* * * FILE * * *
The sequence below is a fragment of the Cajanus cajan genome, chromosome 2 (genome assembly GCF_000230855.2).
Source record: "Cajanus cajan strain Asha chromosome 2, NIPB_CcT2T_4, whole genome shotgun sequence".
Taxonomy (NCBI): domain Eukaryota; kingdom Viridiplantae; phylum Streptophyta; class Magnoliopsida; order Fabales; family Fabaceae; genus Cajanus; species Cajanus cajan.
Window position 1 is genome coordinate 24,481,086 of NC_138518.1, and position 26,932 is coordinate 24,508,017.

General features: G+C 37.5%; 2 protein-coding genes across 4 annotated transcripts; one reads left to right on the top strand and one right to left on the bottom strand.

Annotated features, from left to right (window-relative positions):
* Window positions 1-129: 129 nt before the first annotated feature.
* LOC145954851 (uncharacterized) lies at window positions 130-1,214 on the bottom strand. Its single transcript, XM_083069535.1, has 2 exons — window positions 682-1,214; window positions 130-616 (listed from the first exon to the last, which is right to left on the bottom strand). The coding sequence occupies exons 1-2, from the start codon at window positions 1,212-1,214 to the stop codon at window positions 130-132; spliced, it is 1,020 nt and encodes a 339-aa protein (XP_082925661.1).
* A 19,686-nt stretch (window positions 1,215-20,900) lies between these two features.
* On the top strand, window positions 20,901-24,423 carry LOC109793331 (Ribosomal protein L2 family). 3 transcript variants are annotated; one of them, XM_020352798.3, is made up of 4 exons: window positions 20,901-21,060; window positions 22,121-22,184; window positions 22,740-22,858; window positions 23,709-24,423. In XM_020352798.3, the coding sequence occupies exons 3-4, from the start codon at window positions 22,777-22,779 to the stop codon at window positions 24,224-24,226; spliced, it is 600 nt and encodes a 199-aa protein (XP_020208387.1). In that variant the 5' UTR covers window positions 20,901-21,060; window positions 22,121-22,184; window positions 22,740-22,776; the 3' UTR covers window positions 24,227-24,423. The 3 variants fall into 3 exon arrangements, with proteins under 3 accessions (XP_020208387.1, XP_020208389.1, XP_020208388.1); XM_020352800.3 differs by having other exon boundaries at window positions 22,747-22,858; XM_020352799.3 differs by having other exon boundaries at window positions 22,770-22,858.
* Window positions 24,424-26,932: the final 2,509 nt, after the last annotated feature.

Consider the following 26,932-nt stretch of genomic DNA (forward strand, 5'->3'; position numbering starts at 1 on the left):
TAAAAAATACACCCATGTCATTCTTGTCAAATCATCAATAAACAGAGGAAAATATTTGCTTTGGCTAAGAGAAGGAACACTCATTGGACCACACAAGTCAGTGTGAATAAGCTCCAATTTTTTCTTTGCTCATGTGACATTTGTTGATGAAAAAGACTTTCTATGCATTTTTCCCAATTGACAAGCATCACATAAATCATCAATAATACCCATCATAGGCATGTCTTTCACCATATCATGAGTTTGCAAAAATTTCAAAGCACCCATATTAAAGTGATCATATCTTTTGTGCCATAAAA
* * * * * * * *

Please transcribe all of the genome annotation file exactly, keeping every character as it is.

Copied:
The sequence below is a fragment of the Cajanus cajan genome, chromosome 2 (genome assembly GCF_000230855.2).
Source record: "Cajanus cajan strain Asha chromosome 2, NIPB_CcT2T_4, whole genome shotgun sequence".
Taxonomy (NCBI): domain Eukaryota; kingdom Viridiplantae; phylum Streptophyta; class Magnoliopsida; order Fabales; family Fabaceae; genus Cajanus; species Cajanus cajan.
Window position 1 is genome coordinate 24,481,086 of NC_138518.1, and position 26,932 is coordinate 24,508,017.

General features: G+C 37.5%; 2 protein-coding genes across 4 annotated transcripts; one reads left to right on the top strand and one right to left on the bottom strand.

Annotated features, from left to right (window-relative positions):
* Window positions 1-129: 129 nt before the first annotated feature.
* LOC145954851 (uncharacterized) lies at window positions 130-1,214 on the bottom strand. Its single transcript, XM_083069535.1, has 2 exons — window positions 682-1,214; window positions 130-616 (listed from the first exon to the last, which is right to left on the bottom strand). The coding sequence occupies exons 1-2, from the start codon at window positions 1,212-1,214 to the stop codon at window positions 130-132; spliced, it is 1,020 nt and encodes a 339-aa protein (XP_082925661.1).
* A 19,686-nt stretch (window positions 1,215-20,900) lies between these two features.
* On the top strand, window positions 20,901-24,423 carry LOC109793331 (Ribosomal protein L2 family). 3 transcript variants are annotated; one of them, XM_020352798.3, is made up of 4 exons: window positions 20,901-21,060; window positions 22,121-22,184; window positions 22,740-22,858; window positions 23,709-24,423. In XM_020352798.3, the coding sequence occupies exons 3-4, from the start codon at window positions 22,777-22,779 to the stop codon at window positions 24,224-24,226; spliced, it is 600 nt and encodes a 199-aa protein (XP_020208387.1). In that variant the 5' UTR covers window positions 20,901-21,060; window positions 22,121-22,184; window positions 22,740-22,776; the 3' UTR covers window positions 24,227-24,423. The 3 variants fall into 3 exon arrangements, with proteins under 3 accessions (XP_020208387.1, XP_020208389.1, XP_020208388.1); XM_020352800.3 differs by having other exon boundaries at window positions 22,747-22,858; XM_020352799.3 differs by having other exon boundaries at window positions 22,770-22,858.
* Window positions 24,424-26,932: the final 2,509 nt, after the last annotated feature.

Consider the following 26,932-nt stretch of genomic DNA (forward strand, 5'->3'; position numbering starts at 1 on the left):
TAAAAAATACACCCATGTCATTCTTGTCAAATCATCAATAAACAGAGGAAAATATTTGCTTTGGCTAAGAGAAGGAACACTCATTGGACCACACAAGTCAGTGTGAATAAGCTCCAATTTTTTCTTTGCTCATGTGACATTTGTTGATGAAAAAGACTTTCTATGCATTTTTCCCAATTGACAAGCATCACATAAATCATCAATAATACCCATCATAGGCATGTCTTTCACCATATCATGAGTTTGCAAAAATTTCAAAGCACCCATATTAAAGTGATCATATCTTTTGTGCCATAAAA